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Loss, Lose, Lost, Loose: Some Confusing Words In English — Ganiu Bamgbose, PhD




English, Sound-Letter Distinction

Some words are usually confused by English users, owing to their similarities in form. Such confusions, which often lead to misuses, result in the loss of meaning and an unintended breakdown in communications.

Consequentially, this piece hopes to shed light on such erroneous usages, particularly as obtained in the expressions of a sizeable number of Nigerians.

To begin with, the words, loss, lose, lost and loose are often used arbitrarily and incorrectly so. For clarity’s sake, ‘loss’ is a naming word, and it means when one no longer has something, or one has less of it. It can either be used as a singular or a plural noun, as succinctly portrayed in the accompanying sentence structures:
1. He suffered a gradual loss of memory.
2. Many parents feel a sense of loss when their children leave home.
3. There will be substantial job losses if the company closes down.


It is evident from the above sentences that the word, ‘loss’, is a noun, as it can be replaced with the indefinite pronoun, ‘something’; that is, ‘someone suffered something’, ‘many parents feel a sense of something’, and ‘there will be a substantial level of something’.


The second word, lose, is a verb, and it means to no longer have something because you do not know where it is, or because it has been taken away from you. It also means to fail to succeed in a game, competition and whatnot. Again, it is essential to disclose that the word is pronounced as /lu:z/. Some of its uses are illustrated below:
4. At least, 600 members of staff will lose their jobs if the firm closes.
5. He loses his keys always.
6. Arsenal may lose to Liverpool this season.

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Moving on, ‘lost’ is the past tense and past participle of lose, and it can be deployed in the following ways:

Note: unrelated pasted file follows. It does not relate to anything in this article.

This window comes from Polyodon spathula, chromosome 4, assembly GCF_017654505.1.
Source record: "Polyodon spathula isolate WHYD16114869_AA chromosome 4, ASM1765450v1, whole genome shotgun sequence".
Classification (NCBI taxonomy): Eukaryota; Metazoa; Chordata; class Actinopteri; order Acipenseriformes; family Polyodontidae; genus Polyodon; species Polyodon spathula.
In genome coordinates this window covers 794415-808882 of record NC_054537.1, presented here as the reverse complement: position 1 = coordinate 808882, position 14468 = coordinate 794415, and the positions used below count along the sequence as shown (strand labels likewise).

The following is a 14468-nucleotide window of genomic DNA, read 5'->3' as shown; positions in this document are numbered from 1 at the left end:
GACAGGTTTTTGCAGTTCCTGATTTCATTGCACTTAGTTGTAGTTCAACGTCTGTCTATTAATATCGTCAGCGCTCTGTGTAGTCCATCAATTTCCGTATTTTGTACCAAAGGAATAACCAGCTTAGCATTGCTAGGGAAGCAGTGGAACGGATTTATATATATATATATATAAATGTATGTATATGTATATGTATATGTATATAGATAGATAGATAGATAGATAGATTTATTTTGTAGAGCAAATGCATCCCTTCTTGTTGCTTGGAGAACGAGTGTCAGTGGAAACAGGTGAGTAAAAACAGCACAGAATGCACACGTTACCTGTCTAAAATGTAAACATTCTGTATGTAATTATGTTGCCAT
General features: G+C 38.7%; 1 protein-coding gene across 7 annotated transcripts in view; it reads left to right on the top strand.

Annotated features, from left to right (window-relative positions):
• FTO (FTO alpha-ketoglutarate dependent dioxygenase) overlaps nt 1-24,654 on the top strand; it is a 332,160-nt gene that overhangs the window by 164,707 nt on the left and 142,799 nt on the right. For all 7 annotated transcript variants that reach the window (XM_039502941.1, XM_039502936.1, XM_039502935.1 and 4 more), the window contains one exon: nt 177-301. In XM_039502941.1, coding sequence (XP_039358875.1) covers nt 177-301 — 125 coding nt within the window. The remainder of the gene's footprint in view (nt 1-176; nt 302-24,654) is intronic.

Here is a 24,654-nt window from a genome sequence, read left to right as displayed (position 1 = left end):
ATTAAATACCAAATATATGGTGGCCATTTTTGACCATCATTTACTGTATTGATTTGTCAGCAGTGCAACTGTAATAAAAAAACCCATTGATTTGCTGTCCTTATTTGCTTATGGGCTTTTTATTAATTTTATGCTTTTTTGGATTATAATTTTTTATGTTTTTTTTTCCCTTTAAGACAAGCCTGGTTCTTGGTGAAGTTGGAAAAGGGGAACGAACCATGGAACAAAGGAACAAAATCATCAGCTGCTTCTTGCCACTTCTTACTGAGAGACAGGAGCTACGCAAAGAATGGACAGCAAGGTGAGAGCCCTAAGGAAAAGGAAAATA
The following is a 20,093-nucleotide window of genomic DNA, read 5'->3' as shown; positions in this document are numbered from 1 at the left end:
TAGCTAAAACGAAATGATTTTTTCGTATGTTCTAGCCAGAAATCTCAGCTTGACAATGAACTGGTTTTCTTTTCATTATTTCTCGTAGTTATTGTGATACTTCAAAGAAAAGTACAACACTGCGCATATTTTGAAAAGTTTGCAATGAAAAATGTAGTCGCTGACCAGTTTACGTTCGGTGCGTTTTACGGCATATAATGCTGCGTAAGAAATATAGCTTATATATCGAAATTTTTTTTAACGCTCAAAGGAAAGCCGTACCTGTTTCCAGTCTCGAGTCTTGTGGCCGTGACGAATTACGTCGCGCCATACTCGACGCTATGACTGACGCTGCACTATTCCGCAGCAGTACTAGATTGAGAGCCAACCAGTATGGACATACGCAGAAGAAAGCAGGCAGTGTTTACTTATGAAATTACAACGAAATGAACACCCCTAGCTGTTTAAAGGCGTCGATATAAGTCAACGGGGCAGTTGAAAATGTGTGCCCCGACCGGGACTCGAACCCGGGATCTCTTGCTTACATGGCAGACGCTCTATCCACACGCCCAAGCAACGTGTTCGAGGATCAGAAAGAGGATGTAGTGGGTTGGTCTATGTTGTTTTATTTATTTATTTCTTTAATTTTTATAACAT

7. She lost her wristwatch.
8. He has lost his ticket.
9. They had not lost an election in fifteen years.

Last in this category of words is ‘loose’, which has the highest number of functions and possible usages. Put in proper perspective, the word functions as an adjective, a verb and a noun with several but similar meanings. Moreover, the general reader should note that loose is pronounced with the unvoiced consonant /s/ — and not the voiced consonant /z/ — thus: /lu:s/. As an adjective, it means not firmly fixed in place, not tight, not exact, and immoral. Example sentences for each of these adjectival functions are given below:
10. There were some loose wires hanging out of the wall (not firmly fixed).
11. Wear comfortable loose clothing to your exercise class (not tight).
12. This is a fairly loose adaptation of the novel (not exact).
13. She is such a loose woman (sexual immorality).


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On top of that, there is a sense in which the word, loose, can be deployed as a noun, and this is when a person is said to be on the loose: to freely move around and likely harm people. As a verb, the word, loose, indicates when people express themselves freely, especially in an uncontrolled manner:
14. The minister loosed a tirade against the leader of the opposition.
Finally, the word, loose, is used in a number of idiomatic expressions which are stated hereunder:
15. Cut loose: to behave in an uncontrolled, wild way.
16 Play fast and loose with somebody: to treat something or someone without enough care.
17. All hell breaks loose: a situation suddenly becomes uncontrollable and noisy.

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In conclusion, it is incontrovertible that the appropriate use of words is a precondition for clarity and exactness in speech and writing. One must, therefore, strive to tell confusing words apart.
© 2020 Ganiu Abisoye Bamgbose (Dr GAB)

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